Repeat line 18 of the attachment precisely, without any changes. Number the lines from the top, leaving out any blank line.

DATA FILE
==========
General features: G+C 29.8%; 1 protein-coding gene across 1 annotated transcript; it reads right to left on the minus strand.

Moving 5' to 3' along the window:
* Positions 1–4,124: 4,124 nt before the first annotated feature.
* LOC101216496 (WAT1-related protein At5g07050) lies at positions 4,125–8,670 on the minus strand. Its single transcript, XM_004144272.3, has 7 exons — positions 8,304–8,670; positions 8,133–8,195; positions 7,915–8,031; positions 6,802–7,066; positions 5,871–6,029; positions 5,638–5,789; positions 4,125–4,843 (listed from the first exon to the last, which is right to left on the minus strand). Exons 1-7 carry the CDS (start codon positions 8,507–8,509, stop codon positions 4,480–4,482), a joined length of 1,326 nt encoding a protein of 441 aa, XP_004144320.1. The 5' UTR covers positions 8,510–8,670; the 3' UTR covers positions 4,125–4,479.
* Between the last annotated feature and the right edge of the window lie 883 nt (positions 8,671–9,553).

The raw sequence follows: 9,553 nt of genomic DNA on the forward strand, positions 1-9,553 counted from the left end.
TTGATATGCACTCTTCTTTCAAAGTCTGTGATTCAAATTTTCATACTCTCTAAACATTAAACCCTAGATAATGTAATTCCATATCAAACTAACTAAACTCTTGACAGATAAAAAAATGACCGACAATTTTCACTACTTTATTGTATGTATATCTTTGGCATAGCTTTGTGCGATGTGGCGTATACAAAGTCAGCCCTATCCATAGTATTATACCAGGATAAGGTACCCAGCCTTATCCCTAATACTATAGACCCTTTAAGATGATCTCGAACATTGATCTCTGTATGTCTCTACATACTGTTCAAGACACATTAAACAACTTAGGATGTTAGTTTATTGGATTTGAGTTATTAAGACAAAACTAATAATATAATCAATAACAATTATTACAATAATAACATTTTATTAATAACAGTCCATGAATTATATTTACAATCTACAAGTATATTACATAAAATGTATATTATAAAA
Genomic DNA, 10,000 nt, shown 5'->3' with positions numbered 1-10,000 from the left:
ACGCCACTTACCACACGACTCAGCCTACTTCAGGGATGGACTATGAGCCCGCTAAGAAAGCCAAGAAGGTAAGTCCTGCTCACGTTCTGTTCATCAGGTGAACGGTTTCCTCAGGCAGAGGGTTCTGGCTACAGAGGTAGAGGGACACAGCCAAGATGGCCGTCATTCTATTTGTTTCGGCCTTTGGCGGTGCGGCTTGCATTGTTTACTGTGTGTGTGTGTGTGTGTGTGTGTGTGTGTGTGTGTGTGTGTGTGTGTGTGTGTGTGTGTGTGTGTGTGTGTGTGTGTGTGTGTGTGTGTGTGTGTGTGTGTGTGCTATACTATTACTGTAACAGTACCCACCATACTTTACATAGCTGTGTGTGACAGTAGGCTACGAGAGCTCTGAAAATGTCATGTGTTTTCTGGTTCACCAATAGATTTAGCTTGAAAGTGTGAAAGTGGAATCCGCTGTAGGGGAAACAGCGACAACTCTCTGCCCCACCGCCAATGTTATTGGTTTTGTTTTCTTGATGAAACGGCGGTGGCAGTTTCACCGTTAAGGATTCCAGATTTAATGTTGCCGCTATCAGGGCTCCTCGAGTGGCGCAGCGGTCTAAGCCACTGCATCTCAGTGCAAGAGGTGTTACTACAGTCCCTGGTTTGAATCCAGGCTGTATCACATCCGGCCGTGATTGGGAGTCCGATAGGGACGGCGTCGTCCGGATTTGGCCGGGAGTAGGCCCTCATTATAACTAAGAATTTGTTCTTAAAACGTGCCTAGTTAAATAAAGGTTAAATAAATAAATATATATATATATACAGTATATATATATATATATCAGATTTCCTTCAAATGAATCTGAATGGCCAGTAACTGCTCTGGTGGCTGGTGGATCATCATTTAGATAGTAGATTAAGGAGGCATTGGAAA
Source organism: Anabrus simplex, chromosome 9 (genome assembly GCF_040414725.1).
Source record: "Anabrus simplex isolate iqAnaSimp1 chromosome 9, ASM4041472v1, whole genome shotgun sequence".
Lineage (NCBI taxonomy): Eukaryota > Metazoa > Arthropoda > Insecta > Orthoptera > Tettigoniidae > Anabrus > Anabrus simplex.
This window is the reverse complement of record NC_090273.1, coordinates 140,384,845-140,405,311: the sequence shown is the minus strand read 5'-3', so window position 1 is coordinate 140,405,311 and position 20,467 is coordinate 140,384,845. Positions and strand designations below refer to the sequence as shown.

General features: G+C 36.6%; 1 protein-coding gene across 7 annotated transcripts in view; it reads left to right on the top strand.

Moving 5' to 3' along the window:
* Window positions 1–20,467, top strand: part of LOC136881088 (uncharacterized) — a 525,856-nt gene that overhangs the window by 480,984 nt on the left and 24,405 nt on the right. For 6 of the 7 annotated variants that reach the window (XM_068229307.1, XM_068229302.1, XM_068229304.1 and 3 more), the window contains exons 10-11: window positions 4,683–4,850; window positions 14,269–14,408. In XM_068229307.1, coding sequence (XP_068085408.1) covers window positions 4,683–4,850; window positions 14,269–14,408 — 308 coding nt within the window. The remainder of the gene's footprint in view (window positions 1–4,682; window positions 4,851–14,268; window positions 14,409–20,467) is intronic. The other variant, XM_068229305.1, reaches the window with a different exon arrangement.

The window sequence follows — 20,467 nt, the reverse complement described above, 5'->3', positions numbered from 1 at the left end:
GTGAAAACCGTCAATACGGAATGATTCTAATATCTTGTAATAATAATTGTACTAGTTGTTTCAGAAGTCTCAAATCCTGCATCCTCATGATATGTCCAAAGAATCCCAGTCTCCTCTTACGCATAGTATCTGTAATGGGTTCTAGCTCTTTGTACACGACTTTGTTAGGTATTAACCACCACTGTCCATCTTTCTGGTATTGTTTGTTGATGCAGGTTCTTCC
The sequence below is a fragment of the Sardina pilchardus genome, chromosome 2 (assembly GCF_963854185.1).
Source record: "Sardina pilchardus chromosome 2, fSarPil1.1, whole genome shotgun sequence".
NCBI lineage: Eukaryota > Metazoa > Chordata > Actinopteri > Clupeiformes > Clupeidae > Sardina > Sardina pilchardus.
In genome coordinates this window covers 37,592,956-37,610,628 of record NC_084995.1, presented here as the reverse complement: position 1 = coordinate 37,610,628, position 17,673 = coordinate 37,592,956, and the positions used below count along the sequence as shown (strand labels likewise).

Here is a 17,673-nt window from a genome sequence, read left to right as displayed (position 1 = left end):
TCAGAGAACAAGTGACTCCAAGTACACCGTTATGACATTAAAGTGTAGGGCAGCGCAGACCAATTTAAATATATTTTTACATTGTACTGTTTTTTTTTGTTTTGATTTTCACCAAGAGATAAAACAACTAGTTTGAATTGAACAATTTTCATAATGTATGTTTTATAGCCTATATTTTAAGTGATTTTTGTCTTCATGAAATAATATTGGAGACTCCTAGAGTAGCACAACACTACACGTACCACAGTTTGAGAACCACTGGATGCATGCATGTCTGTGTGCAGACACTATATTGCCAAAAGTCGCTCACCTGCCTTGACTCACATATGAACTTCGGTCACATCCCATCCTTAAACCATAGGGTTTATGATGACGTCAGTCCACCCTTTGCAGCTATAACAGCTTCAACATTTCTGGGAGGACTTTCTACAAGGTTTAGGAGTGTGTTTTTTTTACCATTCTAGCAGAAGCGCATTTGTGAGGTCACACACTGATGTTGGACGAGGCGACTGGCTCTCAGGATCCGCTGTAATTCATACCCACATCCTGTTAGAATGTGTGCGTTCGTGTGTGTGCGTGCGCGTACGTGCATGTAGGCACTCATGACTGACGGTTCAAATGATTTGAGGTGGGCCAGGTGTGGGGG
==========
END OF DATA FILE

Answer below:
GTGAAAACCGTCAATACGGAATGATTCTAATATCTTGTAATAATAATTGTACTAGTTGTTTCAGAAGTCTCAAATCCTGCATCCTCATGATATGTCCAAAGAATCCCAGTCTCCTCTTACGCATAGTATCTGTAATGGGTTCTAGCTCTTTGTACACGACTTTGTTAGGTATTAACCACCACTGTCCATCTTTCTGGTATTGTTTGTTGATGCAGGTTCTTCC